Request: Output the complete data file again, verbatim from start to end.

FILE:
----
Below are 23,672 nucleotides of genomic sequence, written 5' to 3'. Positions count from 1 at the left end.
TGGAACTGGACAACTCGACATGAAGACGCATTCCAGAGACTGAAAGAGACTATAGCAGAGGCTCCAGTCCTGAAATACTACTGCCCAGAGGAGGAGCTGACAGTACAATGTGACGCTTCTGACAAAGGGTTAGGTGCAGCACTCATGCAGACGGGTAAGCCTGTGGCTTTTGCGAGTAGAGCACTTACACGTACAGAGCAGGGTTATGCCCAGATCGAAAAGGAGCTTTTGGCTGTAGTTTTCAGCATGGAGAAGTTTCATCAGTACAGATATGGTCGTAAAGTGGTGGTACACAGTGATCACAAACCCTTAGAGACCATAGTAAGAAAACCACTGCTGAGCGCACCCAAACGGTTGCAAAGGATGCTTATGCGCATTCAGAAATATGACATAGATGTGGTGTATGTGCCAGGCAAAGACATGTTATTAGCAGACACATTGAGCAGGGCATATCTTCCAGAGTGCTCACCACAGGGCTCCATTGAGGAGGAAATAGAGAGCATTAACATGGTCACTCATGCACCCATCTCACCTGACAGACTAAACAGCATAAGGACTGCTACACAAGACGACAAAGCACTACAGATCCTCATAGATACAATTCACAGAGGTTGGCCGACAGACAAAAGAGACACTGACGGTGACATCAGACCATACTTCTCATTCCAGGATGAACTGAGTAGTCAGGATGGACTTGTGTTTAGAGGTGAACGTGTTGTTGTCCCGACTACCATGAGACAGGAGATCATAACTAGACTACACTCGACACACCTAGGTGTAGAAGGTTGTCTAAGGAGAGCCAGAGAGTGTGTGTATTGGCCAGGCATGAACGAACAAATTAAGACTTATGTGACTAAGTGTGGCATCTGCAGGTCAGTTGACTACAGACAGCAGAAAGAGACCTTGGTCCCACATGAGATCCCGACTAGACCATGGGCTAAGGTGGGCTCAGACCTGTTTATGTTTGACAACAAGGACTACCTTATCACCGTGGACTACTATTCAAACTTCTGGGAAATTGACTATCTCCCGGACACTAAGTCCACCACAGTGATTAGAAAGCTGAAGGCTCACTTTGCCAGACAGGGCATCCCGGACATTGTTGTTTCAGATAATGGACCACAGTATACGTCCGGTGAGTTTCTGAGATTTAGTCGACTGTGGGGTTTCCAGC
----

Below are 23,672 nucleotides of genomic sequence, written 5' to 3'. Positions count from 1 at the left end.
TGGAACTGGACAACTCGACATGAAGACGCATTCCAGAGACTGAAAGAGACTATAGCAGAGGCTCCAGTCCTGAAATACTACTGCCCAGAGGAGGAGCTGACAGTACAATGTGACGCTTCTGACAAAGGGTTAGGTGCAGCACTCATGCAGACGGGTAAGCCTGTGGCTTTTGCGAGTAGAGCACTTACACGTACAGAGCAGGGTTATGCCCAGATCGAAAAGGAGCTTTTGGCTGTAGTTTTCAGCATGGAGAAGTTTCATCAGTACAGATATGGTCGTAAAGTGGTGGTACACAGTGATCACAAACCCTTAGAGACCATAGTAAGAAAACCACTGCTGAGCGCACCCAAACGGTTGCAAAGGATGCTTATGCGCATTCAGAAATATGACATAGATGTGGTGTATGTGCCAGGCAAAGACATGTTATTAGCAGACACATTGAGCAGGGCATATCTTCCAGAGTGCTCACCACAGGGCTCCATTGAGGAGGAAATAGAGAGCATTAACATGGTCACTCATGCACCCATCTCACCTGACAGACTAAACAGCATAAGGACTGCTACACAAGACGACAAAGCACTACAGATCCTCATAGATACAATTCACAGAGGTTGGCCGACAGACAAAAGAGACACTGACGGTGACATCAGACCATACTTCTCATTCCAGGATGAACTGAGTAGTCAGGATGGACTTGTGTTTAGAGGTGAACGTGTTGTTGTCCCGACTACCATGAGACAGGAGATCATAACTAGACTACACTCGACACACCTAGGTGTAGAAGGTTGTCTAAGGAGAGCCAGAGAGTGTGTGTATTGGCCAGGCATGAACGAACAAATTAAGACTTATGTGACTAAGTGTGGCATCTGCAGGTCAGTTGACTACAGACAGCAGAAAGAGACCTTGGTCCCACATGAGATCCCGACTAGACCATGGGCTAAGGTGGGCTCAGACCTGTTTATGTTTGACAACAAGGACTACCTTATCACCGTGGACTACTATTCAAACTTCTGGGAAATTGACTATCTCCCGGACACTAAGTCCACCACAGTGATTAGAAAGCTGAAGGCTCACTTTGCCAGACAGGGCATCCCGGACATTGTTGTTTCAGATAATGGACCACAGTATACGTCCGGTGAGTTTCTGAGATTTAGTCGACTGTGGGGTTTCCAGC